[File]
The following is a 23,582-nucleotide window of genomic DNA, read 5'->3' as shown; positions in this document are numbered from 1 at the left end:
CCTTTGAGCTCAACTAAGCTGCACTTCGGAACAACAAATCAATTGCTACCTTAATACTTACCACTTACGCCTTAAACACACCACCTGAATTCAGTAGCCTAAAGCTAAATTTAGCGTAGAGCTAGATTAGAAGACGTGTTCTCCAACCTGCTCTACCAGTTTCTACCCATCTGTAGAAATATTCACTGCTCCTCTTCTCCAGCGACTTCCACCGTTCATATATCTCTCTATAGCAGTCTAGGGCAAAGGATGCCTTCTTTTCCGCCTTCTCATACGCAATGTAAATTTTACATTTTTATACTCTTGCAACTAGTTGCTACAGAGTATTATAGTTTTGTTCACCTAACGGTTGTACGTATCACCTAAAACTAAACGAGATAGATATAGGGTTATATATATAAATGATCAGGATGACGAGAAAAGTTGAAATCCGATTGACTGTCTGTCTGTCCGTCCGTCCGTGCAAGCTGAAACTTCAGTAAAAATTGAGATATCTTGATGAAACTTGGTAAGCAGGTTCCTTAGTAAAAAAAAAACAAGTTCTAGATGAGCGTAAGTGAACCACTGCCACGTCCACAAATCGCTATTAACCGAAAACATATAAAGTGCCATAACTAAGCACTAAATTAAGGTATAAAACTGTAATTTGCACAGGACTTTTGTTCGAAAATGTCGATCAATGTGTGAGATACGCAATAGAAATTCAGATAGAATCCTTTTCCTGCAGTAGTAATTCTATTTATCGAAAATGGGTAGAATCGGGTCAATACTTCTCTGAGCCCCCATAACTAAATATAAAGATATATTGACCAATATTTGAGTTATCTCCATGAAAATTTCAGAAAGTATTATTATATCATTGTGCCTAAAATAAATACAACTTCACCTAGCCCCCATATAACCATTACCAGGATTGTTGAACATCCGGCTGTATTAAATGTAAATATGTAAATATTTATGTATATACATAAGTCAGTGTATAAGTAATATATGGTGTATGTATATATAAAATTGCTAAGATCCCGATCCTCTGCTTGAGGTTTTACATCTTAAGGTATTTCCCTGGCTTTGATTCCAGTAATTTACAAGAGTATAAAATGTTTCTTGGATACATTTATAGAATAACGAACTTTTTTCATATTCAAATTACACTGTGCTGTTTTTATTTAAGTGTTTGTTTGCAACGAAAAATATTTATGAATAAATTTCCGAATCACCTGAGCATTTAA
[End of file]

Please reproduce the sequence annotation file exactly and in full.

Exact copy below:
The following is a 23,582-nucleotide window of genomic DNA, read 5'->3' as shown; positions in this document are numbered from 1 at the left end:
CCTTTGAGCTCAACTAAGCTGCACTTCGGAACAACAAATCAATTGCTACCTTAATACTTACCACTTACGCCTTAAACACACCACCTGAATTCAGTAGCCTAAAGCTAAATTTAGCGTAGAGCTAGATTAGAAGACGTGTTCTCCAACCTGCTCTACCAGTTTCTACCCATCTGTAGAAATATTCACTGCTCCTCTTCTCCAGCGACTTCCACCGTTCATATATCTCTCTATAGCAGTCTAGGGCAAAGGATGCCTTCTTTTCCGCCTTCTCATACGCAATGTAAATTTTACATTTTTATACTCTTGCAACTAGTTGCTACAGAGTATTATAGTTTTGTTCACCTAACGGTTGTACGTATCACCTAAAACTAAACGAGATAGATATAGGGTTATATATATAAATGATCAGGATGACGAGAAAAGTTGAAATCCGATTGACTGTCTGTCTGTCCGTCCGTCCGTGCAAGCTGAAACTTCAGTAAAAATTGAGATATCTTGATGAAACTTGGTAAGCAGGTTCCTTAGTAAAAAAAAAACAAGTTCTAGATGAGCGTAAGTGAACCACTGCCACGTCCACAAATCGCTATTAACCGAAAACATATAAAGTGCCATAACTAAGCACTAAATTAAGGTATAAAACTGTAATTTGCACAGGACTTTTGTTCGAAAATGTCGATCAATGTGTGAGATACGCAATAGAAATTCAGATAGAATCCTTTTCCTGCAGTAGTAATTCTATTTATCGAAAATGGGTAGAATCGGGTCAATACTTCTCTGAGCCCCCATAACTAAATATAAAGATATATTGACCAATATTTGAGTTATCTCCATGAAAATTTCAGAAAGTATTATTATATCATTGTGCCTAAAATAAATACAACTTCACCTAGCCCCCATATAACCATTACCAGGATTGTTGAACATCCGGCTGTATTAAATGTAAATATGTAAATATTTATGTATATACATAAGTCAGTGTATAAGTAATATATGGTGTATGTATATATAAAATTGCTAAGATCCCGATCCTCTGCTTGAGGTTTTACATCTTAAGGTATTTCCCTGGCTTTGATTCCAGTAATTTACAAGAGTATAAAATGTTTCTTGGATACATTTATAGAATAACGAACTTTTTTCATATTCAAATTACACTGTGCTGTTTTTATTTAAGTGTTTGTTTGCAACGAAAAATATTTATGAATAAATTTCCGAATCACCTGAGCATTTAA